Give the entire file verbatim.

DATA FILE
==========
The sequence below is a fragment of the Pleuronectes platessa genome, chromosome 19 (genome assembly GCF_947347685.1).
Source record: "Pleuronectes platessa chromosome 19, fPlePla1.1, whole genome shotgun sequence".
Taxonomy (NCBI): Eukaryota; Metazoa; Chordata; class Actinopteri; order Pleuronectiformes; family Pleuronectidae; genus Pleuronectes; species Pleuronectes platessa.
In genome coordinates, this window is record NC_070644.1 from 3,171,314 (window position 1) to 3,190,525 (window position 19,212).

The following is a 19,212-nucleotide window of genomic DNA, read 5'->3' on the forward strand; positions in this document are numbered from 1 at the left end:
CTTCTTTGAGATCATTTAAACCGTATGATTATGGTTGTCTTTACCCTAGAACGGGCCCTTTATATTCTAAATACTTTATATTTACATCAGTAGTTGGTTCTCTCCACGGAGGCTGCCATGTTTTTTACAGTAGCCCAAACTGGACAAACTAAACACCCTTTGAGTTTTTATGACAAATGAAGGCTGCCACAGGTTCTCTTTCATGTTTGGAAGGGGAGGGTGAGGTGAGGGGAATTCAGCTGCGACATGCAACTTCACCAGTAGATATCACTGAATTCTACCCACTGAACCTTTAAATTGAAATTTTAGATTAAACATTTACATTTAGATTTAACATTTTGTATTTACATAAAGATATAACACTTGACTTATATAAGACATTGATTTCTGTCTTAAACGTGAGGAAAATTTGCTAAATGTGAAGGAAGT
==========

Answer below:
The sequence below is a fragment of the Pleuronectes platessa genome, chromosome 19 (genome assembly GCF_947347685.1).
Source record: "Pleuronectes platessa chromosome 19, fPlePla1.1, whole genome shotgun sequence".
Taxonomy (NCBI): Eukaryota; Metazoa; Chordata; class Actinopteri; order Pleuronectiformes; family Pleuronectidae; genus Pleuronectes; species Pleuronectes platessa.
In genome coordinates, this window is record NC_070644.1 from 3,171,314 (window position 1) to 3,190,525 (window position 19,212).

The following is a 19,212-nucleotide window of genomic DNA, read 5'->3' on the forward strand; positions in this document are numbered from 1 at the left end:
CTTCTTTGAGATCATTTAAACCGTATGATTATGGTTGTCTTTACCCTAGAACGGGCCCTTTATATTCTAAATACTTTATATTTACATCAGTAGTTGGTTCTCTCCACGGAGGCTGCCATGTTTTTTACAGTAGCCCAAACTGGACAAACTAAACACCCTTTGAGTTTTTATGACAAATGAAGGCTGCCACAGGTTCTCTTTCATGTTTGGAAGGGGAGGGTGAGGTGAGGGGAATTCAGCTGCGACATGCAACTTCACCAGTAGATATCACTGAATTCTACCCACTGAACCTTTAAATTGAAATTTTAGATTAAACATTTACATTTAGATTTAACATTTTGTATTTACATAAAGATATAACACTTGACTTATATAAGACATTGATTTCTGTCTTAAACGTGAGGAAAATTTGCTAAATGTGAAGGAAGT